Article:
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Balancing the books and your bank account

Students+board+a+Regional+Transit+bus+at+the+front+of+Cosumnes+River+College+on+March+11.++Riding+public+transportation+helps+students+save+money+on+rising+gas+prices.
Students board a Regional Transit bus at the front of Cosumnes River College on March 11.  Riding public transportation helps students save money on rising gas prices.

Students board a Regional Transit bus at the front of Cosumnes River College on March 11. Riding public transportation helps students save money on rising gas prices.

Kayla Gangl

Kayla Gangl

Students board a Regional Transit bus at the front of Cosumnes River College on March 11. Riding public transportation helps students save money on rising gas prices.

Kayla Gangl, Staff Writer

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College can be an expensive endeavor, which is something that a lot of Cosumnes River College students are familiar with.  It is difficult enough balancing a class schedule, but balancing a checkbook can strike fear into the hearts of even the most studious mathematicians.

According to a survey done in 2011 by the University of Arizona and the National Endowment for Financial Education, student’s financial behavior is seven percent worse that it was in 2009 and fewer students were tracking their monthly expenses and living within budgets.

Everything costs money. So, how can the struggling college student ease the panic of going broke?

One way students can save money is buying or renting textbooks.  Look for used textbook stores in the area that offer used textbooks at heavily discounted prices.  If a used bookstore isn’t an option, there are online resources available to students as well.

Some websites like Amazon and eBay often have used textbooks for sale at prices cheaper than those of a new book from the campus bookstore.  Other websites such as Textbookrental.com, Chegg.com and Bookrenter.com offer textbooks to rent at reasonable prices and won’t leave you burdened with an old texbook at the end of the semester.

Students had their own ways in which they save money for textbooks.

“Make as many friends as you can in class so you can share books,” said Tehreem Aslam, 19, a biology major.

Students can also save money with their means of travel.  With gas prices steadily rising, it may not be the wisest choice to drive to and from classes each day.

Gas prices aren’t the only expense students face if they choose to drive.  Parking on campus not only means you need to purchase a parking pass, but you also might risk getting parking tickets if you park in undesignated areas.

In his article “10 Tips for Saving Money in College,” John Fuller advises students to save money by looking into bus systems and carpooling.  CRC students can use their student identification cards as transit passes after paying a transit pass fee of $5 to $15 depending on how many units they are enrolled in.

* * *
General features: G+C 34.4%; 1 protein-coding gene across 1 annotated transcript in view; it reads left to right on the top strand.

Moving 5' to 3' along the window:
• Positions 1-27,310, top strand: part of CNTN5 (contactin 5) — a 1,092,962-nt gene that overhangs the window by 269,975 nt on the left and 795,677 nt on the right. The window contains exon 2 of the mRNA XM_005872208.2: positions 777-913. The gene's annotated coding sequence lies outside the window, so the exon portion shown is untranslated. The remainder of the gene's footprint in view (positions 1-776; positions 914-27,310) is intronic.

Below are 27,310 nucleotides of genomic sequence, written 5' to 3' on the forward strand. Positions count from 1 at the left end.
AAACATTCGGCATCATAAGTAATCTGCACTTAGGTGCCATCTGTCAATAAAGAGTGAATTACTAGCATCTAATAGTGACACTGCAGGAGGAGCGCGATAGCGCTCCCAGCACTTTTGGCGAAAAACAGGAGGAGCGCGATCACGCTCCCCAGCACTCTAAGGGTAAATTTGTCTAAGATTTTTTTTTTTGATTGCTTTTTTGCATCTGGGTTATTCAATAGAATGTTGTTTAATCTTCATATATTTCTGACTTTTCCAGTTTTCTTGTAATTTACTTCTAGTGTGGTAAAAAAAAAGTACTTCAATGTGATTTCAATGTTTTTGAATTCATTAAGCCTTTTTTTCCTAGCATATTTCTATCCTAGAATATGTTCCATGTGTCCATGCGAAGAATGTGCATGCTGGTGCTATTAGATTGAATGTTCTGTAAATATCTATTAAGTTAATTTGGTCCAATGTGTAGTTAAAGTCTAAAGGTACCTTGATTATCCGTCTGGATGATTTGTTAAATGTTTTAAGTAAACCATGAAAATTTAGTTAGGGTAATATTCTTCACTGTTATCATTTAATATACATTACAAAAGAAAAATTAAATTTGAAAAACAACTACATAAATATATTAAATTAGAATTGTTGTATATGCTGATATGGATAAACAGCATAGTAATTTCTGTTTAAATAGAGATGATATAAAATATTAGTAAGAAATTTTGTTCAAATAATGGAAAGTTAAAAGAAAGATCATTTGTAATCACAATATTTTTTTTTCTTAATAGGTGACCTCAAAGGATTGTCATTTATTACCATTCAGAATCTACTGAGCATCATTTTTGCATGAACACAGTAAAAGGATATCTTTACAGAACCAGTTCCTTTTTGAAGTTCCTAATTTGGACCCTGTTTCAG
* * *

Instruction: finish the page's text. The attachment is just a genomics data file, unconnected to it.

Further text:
Fuller also said that if students live close enough, they should ride a bike or walk instead of driving because not only will it save money, but it will also provide beneficial exercise on a daily basis.

With the extra money that is saved from not buying gas, it may be tempting to go splurge on something fun.  However, splurging on entertainment can be just as costly.

If students feel the need to go out to eat or even go to the movies, look for a restaurant and theatre that offer student discounts.  No discounts? No problem.

Early showings are typically priced less than the regular showings. At restaurants that don’t offer discounts, order off the appetizer or kids menus, which often have similar food from the main menu, but at lower prices.

Taylore Curtis, a 20-year-old biology major, saves money to spend on entertainment by not eating out.

“I don’t go to fast foods or dine at my favorite restaurants,” Curtis said. “I limit my outgoing money for fun time.”

If students are looking to make extra spending money, but may not want to juggle a job with the already tedious task of keeping up with classes, there are some options that can help.

Online surveys are a great way for students to earn a little extra spending money in their free time.  While they aren’t a get-rich-quick option, it could be fairly easy to bring in $10 to $20 a week.  It is all done via email and they can be done on a student’s own time.

While going to college can be a financial struggle, there are ways to enjoy it on a budget.  Exploring different alternatives and managing spending habits are the best ways students can keep cash in their wallet and not be left empty handed.

Bobby Bishop and Heather Kemp contributed to this article.

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Balancing the books and your bank account